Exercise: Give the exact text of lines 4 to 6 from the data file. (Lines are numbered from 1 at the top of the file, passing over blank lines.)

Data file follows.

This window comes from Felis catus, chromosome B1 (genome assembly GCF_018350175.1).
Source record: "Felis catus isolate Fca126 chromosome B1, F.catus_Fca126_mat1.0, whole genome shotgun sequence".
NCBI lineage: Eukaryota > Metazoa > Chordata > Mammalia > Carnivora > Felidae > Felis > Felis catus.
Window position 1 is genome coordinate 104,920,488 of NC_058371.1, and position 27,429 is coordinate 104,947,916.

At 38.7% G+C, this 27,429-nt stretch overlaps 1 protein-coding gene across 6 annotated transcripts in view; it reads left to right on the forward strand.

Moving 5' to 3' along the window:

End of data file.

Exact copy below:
Window position 1 is genome coordinate 104,920,488 of NC_058371.1, and position 27,429 is coordinate 104,947,916.

At 38.7% G+C, this 27,429-nt stretch overlaps 1 protein-coding gene across 6 annotated transcripts in view; it reads left to right on the forward strand.

Moving 5' to 3' along the window: